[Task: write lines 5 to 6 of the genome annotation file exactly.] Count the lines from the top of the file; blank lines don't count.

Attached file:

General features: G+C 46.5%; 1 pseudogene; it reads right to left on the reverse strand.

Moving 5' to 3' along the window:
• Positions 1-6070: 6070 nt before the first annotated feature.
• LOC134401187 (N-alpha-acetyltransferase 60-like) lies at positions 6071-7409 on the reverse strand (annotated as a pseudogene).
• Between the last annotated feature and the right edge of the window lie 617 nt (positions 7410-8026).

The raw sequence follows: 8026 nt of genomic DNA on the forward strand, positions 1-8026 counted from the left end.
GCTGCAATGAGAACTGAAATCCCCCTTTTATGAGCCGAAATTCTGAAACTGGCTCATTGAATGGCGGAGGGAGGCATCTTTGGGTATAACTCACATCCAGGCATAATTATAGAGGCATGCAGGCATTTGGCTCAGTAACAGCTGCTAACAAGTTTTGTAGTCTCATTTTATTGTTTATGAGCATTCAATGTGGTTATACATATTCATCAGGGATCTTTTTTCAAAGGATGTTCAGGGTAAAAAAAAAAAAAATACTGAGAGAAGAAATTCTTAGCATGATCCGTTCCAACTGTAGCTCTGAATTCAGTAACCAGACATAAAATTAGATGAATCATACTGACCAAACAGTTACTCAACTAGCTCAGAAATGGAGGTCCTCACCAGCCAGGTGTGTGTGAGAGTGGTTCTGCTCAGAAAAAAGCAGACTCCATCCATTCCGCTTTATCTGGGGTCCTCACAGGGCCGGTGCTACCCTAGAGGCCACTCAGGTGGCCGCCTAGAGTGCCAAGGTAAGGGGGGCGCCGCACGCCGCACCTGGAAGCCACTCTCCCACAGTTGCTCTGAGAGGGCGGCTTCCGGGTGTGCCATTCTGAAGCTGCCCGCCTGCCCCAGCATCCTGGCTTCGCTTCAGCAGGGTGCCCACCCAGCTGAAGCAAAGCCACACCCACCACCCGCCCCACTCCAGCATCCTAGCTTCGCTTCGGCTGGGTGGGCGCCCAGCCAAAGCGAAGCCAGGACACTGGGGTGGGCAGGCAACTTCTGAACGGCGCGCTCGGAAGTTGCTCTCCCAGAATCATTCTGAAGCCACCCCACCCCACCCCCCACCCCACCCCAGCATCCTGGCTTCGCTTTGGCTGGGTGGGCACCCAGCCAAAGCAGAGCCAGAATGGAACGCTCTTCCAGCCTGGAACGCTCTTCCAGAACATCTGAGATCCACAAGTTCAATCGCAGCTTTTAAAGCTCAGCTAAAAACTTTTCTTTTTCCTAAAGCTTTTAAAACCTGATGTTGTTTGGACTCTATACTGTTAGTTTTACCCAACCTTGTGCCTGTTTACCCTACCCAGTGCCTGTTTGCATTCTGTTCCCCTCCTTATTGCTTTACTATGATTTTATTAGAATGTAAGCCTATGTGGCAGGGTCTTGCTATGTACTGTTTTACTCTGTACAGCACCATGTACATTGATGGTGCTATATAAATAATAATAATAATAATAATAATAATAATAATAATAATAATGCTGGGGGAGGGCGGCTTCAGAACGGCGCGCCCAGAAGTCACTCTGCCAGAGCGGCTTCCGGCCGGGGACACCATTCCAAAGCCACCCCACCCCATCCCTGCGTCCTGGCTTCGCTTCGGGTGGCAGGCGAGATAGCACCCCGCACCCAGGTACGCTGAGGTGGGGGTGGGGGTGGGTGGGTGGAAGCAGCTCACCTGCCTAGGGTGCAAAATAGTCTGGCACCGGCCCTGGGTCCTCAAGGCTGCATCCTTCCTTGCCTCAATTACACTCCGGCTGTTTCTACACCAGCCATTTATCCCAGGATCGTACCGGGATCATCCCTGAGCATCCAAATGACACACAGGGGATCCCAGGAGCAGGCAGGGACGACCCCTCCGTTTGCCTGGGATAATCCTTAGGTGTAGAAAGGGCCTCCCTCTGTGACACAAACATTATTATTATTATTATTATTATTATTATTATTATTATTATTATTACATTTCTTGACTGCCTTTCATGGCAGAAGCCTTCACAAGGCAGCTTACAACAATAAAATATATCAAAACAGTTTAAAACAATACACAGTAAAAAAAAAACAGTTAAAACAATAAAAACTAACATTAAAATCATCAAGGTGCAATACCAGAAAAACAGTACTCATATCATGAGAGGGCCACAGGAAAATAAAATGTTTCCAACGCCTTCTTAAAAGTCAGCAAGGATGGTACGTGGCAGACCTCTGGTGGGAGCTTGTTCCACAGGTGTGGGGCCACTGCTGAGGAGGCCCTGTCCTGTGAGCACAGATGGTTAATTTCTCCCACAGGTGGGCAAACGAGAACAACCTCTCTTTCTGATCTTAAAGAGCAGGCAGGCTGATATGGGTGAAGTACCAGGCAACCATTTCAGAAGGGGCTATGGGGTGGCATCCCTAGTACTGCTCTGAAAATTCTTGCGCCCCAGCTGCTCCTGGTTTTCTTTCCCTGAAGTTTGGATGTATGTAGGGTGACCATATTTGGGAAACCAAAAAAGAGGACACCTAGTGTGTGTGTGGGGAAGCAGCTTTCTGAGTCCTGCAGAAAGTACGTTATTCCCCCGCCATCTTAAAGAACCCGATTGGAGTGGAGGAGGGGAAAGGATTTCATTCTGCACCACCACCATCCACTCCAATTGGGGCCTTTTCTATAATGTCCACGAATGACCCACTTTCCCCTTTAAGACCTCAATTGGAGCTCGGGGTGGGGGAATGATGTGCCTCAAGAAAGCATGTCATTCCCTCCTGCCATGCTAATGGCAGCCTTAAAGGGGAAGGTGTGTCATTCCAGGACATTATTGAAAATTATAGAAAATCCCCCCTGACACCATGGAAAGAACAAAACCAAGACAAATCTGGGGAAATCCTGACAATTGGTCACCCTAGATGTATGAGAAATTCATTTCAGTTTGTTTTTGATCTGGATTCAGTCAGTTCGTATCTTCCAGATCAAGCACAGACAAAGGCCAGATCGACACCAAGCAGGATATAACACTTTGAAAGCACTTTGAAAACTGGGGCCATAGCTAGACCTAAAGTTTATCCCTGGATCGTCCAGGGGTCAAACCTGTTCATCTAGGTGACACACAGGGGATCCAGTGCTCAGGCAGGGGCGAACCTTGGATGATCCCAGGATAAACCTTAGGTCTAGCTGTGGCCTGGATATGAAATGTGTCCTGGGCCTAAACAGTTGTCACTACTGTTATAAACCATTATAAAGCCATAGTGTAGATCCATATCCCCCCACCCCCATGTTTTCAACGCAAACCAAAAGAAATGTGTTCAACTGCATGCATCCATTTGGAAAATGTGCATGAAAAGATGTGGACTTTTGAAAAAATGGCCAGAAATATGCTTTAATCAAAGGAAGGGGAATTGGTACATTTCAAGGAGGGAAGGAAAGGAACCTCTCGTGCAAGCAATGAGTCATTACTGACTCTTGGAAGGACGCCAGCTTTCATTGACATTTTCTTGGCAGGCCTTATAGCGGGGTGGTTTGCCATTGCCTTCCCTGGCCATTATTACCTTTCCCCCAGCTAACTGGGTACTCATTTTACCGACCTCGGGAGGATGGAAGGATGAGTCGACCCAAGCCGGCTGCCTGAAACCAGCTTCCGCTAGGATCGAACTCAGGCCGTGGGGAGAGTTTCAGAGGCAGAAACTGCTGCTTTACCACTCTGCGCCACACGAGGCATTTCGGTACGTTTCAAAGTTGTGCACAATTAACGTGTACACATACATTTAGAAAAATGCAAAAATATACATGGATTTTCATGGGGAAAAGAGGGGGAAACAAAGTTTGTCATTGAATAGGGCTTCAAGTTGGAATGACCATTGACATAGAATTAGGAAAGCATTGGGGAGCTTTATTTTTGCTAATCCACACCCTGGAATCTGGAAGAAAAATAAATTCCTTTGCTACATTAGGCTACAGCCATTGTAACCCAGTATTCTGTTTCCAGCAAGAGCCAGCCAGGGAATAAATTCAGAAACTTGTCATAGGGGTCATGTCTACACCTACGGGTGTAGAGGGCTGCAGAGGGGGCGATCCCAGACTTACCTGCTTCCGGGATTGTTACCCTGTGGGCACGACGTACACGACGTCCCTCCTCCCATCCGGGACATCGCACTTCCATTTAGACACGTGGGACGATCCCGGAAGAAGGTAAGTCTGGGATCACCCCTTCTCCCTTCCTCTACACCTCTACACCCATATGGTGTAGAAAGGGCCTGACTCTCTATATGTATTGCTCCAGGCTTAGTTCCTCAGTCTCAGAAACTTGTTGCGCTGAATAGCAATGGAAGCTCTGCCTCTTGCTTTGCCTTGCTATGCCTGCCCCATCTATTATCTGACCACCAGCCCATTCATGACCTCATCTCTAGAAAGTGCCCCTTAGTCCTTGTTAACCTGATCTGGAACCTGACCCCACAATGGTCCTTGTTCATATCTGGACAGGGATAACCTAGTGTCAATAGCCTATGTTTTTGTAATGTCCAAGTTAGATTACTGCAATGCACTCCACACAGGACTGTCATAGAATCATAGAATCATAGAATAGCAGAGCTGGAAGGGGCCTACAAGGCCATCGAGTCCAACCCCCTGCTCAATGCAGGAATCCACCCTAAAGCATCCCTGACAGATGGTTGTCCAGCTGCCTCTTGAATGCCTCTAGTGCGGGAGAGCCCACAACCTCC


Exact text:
• Between the last annotated feature and the right edge of the window lie 617 nt (positions 7410-8026).

The raw sequence follows: 8026 nt of genomic DNA on the forward strand, positions 1-8026 counted from the left end.